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  introduction: april 29, 2004

On the day that George W. Bush was sworn into his second term as governor of Texas, friend and adviser Dr. Richard Land recalls Bush making an unexpected pronouncement.

"The day he was inaugurated there were several of us who met with him at the governor's mansion," says Land, president of the Southern Baptist Convention's Ethics & Religious Liberty Commission. "And among the things he said to us was, 'I believe that God wants me to be president.'"

How George W. Bush became a born-again Christian -- and the impact that decision has had on his political career -- is the focus of FRONTLINE's report, "The Jesus Factor." Through interviews with Bush family friends, advisers, political analysts, and observers -- as well as excerpts from the president's speeches, interviews, and debates -- this one-hour documentary chronicles George W. Bush's personal religious journey while also examining the growing political influence of the nation's more than 70 million evangelical Christians.

"President Bush has been called the most openly religious president in modern history," says producer Raney Aronson. "The documentary explores what that means for George Bush, both as a person and as president of the United States."

"The Jesus Factor" recounts how George Bush -- struggling with business failures and a drinking problem -- made a life-altering decision in the 1980s after spending a weekend with longtime family friend Billy Graham: "It was the beginning of a new walk where I would recommit my heart to Jesus Christ," Bush later wrote. The change that decision produced in his life, friends say, was both remarkable and genuine.

"It wasn't just a flash in the pan," says Mark Leaverton, co-founder of the Midland, Texas, Community Bible Study -- a group to which Bush became a devoted attendee. "It wasn't just a temporary experience for him. He'd changed and all of a sudden studying the Bible was important."

Bush's newfound faith would prove politically important during his father's 1988 presidential campaign, when the elder Bush -- an Episcopalian -- found himself struggling to connect with a group that had recently gained political clout: evangelical Christians. Evangelicals had helped elect Ronald Reagan, the Bush campaign knew, and observers credit George W. Bush with playing a key role in cementing this group's support for his father in 1988.

"If it wasn't for the son, George Bush the father wouldn't have received as much support as he did in the evangelical community," says Wayne Slater, Austin bureau chief of the Dallas Morning News and author of Bush's Brain: How Karl Rove Made George W. Bush Presidential. "George W. Bush reached out to some key evangelical ministers, reassuring them about the values of his father in a way his father, an Episcopalian, never could."

The younger Bush's evangelical credentials would later help him in his campaign for governor of Texas. After a failed run for Congress in the 1970 -- during which he was portrayed as a partying, rich-boy outsider -- Bush's newfound faith enabled him to connect with Texans in a whole new way, observers say.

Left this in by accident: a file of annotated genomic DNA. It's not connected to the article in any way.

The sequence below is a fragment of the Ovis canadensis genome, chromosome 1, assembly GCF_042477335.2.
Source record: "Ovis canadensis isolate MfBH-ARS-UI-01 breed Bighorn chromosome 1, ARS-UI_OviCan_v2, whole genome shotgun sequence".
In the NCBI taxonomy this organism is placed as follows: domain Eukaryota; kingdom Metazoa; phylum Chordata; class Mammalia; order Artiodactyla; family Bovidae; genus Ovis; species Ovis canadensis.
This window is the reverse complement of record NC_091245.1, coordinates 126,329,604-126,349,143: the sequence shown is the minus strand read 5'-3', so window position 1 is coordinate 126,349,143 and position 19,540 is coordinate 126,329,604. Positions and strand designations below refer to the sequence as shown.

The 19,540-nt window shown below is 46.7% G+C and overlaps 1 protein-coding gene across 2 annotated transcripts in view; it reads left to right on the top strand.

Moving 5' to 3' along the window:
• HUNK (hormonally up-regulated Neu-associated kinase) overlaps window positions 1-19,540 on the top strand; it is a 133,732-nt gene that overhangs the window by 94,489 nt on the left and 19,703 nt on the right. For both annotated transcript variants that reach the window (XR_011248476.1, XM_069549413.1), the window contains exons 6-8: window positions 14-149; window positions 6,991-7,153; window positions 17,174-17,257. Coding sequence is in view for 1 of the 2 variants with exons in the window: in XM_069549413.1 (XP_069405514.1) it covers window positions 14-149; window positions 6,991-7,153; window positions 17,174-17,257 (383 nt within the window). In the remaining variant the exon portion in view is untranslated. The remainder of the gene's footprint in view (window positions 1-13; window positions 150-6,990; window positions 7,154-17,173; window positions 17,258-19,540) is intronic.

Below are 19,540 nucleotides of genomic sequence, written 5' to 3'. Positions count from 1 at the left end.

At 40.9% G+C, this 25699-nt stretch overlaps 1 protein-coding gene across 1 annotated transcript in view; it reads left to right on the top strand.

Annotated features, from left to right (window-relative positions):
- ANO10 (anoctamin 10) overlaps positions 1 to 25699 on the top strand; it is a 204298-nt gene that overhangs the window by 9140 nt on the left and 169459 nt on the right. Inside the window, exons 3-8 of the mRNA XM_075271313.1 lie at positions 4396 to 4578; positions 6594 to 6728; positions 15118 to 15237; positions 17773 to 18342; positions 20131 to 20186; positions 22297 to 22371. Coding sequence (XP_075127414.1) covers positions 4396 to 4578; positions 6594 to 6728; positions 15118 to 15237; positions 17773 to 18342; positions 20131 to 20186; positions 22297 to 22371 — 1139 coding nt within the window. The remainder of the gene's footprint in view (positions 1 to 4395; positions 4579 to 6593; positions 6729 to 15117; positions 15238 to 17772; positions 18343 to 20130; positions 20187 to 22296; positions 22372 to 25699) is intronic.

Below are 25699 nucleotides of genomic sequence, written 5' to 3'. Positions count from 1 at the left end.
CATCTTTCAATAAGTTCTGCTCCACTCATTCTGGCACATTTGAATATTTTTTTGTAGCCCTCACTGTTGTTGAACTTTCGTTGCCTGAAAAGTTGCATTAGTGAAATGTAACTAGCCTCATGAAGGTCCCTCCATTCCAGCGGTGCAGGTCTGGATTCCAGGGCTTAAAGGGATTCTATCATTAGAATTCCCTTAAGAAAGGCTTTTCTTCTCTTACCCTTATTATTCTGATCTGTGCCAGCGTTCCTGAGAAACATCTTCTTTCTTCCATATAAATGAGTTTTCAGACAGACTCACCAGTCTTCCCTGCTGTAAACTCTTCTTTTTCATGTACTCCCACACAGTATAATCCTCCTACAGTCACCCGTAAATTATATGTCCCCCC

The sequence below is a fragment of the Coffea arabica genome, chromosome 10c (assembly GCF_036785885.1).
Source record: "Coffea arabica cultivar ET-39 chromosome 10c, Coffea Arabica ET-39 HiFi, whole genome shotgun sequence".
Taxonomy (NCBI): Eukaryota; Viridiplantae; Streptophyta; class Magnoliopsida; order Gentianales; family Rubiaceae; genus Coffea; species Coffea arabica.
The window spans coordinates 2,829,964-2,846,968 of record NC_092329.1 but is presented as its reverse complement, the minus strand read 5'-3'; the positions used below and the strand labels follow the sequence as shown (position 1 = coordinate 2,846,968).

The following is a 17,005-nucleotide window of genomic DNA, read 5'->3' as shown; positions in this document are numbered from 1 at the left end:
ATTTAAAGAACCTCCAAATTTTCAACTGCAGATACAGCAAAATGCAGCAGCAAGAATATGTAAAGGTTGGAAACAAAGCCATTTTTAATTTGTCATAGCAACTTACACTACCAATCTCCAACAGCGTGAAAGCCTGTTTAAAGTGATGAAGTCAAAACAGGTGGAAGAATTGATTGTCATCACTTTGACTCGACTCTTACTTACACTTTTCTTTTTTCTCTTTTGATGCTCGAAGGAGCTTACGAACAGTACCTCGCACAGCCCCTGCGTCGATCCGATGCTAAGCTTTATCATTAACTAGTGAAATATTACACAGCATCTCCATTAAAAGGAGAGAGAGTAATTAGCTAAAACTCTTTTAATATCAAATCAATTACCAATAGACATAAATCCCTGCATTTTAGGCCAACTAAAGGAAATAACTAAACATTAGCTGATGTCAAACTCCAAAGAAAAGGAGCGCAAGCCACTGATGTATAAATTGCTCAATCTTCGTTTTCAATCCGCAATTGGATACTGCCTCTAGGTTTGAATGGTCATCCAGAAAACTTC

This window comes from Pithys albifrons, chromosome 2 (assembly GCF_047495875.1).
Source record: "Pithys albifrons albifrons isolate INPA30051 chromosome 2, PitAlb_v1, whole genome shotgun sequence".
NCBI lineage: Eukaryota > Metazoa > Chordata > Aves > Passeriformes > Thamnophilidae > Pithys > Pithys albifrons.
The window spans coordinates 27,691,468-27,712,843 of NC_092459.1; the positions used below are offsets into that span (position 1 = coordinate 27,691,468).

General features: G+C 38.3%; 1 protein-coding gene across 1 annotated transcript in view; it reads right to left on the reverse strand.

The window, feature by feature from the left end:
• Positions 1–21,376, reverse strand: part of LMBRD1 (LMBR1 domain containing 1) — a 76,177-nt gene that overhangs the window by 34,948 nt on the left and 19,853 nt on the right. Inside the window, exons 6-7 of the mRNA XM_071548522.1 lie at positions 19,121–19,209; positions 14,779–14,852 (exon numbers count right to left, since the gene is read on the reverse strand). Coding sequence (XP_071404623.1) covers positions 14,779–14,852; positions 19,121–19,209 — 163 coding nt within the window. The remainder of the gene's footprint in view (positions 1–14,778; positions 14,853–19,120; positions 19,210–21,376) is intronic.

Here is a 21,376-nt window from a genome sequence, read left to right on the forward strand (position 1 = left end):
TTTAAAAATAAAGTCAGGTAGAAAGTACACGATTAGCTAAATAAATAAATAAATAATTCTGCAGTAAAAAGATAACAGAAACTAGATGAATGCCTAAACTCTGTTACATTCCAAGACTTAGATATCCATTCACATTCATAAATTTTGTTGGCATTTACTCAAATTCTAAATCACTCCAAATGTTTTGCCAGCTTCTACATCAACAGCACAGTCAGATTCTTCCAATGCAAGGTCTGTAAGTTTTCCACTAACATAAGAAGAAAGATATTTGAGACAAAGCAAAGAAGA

"I saw George Bush in church settings -- and he was a master," Slater says. "He was marvelously successful in talking their language, reinforcing their values, and appealing successfully to the kinds of people who not only would vote for him, but would tell the neighbors to vote for him. Not only organize phone banks for him, but would call prayer lines and talk about George Bush as a campaigner."

"The Jesus Factor" chronicles Bush's efforts in Texas to allow faith-based groups to access state funding for social service programs -- a policy he would later advance following his election to the White House. And once again, the support of evangelical Christians proved critical to Bush's razor-thin victory.

"The single most reliable predictor of how a person voted in the 2000 election was whether they went to church or to synagogue or mosque at least once a week," says the Southern Baptist Convention's Richard Land. "If [they did], two-thirds of them voted for George Bush."

In "The Jesus Factor," viewers hear from numerous evangelical Christians who say President Bush understands the "heart and soul" of their beliefs and that his post-9/11 speeches comforted a grieving nation. FRONTLINE also speaks to those who feel the president has taken his rhetoric -- and his religion -- too far.

"If we turn religion into a tool for advancing political strategy, we treat it as anything other than a sacred part of life from which we draw values and strength," says Rev. Dr. C. Welton Gaddy, president of The Interfaith Alliance. "Any time that religion has identified itself with a particular political movement or a particular government, religion has been harmed by that."

"The Jesus Factor" concludes by assessing the importance of the evangelical vote to George W. Bush's reelection campaign strategy. "Evangelical Protestants are an absolutely critical part of the Republican base," says Dr. John Green, director of the University of Akron's Bliss Institute of Applied Politics and author of Religion and the Culture Wars. "The first stone in building the wall of re-election are evangelical Protestants."

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posted april 29, 2004

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